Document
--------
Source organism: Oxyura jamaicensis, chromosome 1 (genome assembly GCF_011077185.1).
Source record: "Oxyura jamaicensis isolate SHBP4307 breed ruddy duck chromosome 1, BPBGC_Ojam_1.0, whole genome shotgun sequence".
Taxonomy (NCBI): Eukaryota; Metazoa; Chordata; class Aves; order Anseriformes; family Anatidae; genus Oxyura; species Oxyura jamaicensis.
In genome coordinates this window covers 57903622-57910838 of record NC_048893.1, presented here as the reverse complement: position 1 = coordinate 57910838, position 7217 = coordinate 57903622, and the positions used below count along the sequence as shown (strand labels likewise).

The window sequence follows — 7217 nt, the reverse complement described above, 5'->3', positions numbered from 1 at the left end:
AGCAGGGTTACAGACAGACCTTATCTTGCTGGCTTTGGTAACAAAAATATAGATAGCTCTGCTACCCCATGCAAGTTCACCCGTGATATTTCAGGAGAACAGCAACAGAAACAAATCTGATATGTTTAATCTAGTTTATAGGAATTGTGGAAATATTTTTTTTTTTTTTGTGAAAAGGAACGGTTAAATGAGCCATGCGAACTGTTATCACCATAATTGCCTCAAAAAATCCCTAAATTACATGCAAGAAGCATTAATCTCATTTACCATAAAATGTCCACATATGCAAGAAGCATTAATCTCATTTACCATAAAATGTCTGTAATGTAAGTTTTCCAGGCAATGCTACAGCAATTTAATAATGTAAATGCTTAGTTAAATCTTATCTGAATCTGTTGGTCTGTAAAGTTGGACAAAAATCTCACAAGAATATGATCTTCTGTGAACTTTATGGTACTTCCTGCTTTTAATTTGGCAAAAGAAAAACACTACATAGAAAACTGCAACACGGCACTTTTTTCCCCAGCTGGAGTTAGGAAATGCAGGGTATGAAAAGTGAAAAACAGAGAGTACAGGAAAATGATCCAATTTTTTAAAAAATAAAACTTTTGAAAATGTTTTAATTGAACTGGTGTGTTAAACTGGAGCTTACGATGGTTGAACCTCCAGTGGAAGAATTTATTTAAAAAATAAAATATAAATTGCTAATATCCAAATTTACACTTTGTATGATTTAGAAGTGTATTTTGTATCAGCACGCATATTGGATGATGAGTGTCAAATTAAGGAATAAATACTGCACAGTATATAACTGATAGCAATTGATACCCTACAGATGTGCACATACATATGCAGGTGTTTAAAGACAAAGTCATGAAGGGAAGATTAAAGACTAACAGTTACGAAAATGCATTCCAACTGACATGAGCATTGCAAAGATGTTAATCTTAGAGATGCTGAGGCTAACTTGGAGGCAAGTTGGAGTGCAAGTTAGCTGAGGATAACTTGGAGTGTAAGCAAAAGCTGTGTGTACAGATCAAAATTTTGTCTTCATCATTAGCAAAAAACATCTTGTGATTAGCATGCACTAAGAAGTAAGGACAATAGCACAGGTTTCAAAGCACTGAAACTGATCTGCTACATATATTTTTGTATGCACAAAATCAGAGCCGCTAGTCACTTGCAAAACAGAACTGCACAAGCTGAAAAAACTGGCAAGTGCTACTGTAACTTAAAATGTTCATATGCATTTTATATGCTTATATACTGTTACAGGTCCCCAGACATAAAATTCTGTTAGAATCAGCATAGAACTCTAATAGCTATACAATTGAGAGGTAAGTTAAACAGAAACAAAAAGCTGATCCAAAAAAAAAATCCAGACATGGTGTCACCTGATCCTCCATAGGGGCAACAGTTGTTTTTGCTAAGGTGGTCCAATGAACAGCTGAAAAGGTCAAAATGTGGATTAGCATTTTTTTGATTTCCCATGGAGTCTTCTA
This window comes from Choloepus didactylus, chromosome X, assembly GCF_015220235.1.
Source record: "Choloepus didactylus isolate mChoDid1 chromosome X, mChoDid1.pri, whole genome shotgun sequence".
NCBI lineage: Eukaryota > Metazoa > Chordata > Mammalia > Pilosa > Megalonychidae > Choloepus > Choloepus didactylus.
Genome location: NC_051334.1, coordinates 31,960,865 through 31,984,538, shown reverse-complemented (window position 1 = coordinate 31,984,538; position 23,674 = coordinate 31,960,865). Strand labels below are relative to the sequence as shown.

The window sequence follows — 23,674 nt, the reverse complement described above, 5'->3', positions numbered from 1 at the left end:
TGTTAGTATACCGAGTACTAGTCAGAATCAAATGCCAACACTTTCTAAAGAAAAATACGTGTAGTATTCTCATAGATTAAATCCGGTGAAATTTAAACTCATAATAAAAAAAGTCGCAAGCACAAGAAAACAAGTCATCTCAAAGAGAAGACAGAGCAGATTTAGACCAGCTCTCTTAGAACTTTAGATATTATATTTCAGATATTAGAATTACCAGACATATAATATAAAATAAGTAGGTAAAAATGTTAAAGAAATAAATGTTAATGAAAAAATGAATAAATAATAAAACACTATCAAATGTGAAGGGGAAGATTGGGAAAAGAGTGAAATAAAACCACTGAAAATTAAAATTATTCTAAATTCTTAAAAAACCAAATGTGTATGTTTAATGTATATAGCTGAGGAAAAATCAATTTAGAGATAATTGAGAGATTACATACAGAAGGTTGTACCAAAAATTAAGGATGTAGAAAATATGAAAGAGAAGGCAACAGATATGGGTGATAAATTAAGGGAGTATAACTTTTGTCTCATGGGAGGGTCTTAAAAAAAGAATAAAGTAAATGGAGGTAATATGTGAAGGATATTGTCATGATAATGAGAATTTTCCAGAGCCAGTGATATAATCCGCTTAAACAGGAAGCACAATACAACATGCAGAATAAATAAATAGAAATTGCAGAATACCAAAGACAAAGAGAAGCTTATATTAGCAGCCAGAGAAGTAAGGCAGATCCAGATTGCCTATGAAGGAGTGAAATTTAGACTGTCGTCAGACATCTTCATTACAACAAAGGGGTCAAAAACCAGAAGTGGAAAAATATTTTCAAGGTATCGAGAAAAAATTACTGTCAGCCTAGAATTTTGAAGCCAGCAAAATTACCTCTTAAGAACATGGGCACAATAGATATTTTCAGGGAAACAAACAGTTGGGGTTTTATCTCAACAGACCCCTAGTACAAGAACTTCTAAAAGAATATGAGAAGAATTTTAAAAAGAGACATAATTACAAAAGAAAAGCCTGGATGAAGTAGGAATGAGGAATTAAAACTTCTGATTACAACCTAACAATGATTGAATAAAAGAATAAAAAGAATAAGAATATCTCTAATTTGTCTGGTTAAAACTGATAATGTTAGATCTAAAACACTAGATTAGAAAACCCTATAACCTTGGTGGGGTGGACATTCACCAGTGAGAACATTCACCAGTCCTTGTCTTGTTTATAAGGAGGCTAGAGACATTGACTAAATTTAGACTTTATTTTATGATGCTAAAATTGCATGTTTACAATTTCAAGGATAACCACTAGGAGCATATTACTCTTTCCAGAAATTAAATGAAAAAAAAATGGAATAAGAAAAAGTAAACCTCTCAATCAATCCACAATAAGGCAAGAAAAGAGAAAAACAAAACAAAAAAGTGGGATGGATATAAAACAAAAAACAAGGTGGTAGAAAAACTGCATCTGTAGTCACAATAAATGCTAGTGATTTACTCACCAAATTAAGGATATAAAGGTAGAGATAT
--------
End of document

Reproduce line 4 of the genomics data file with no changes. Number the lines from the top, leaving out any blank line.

In genome coordinates this window covers 57903622-57910838 of record NC_048893.1, presented here as the reverse complement: position 1 = coordinate 57910838, position 7217 = coordinate 57903622, and the positions used below count along the sequence as shown (strand labels likewise).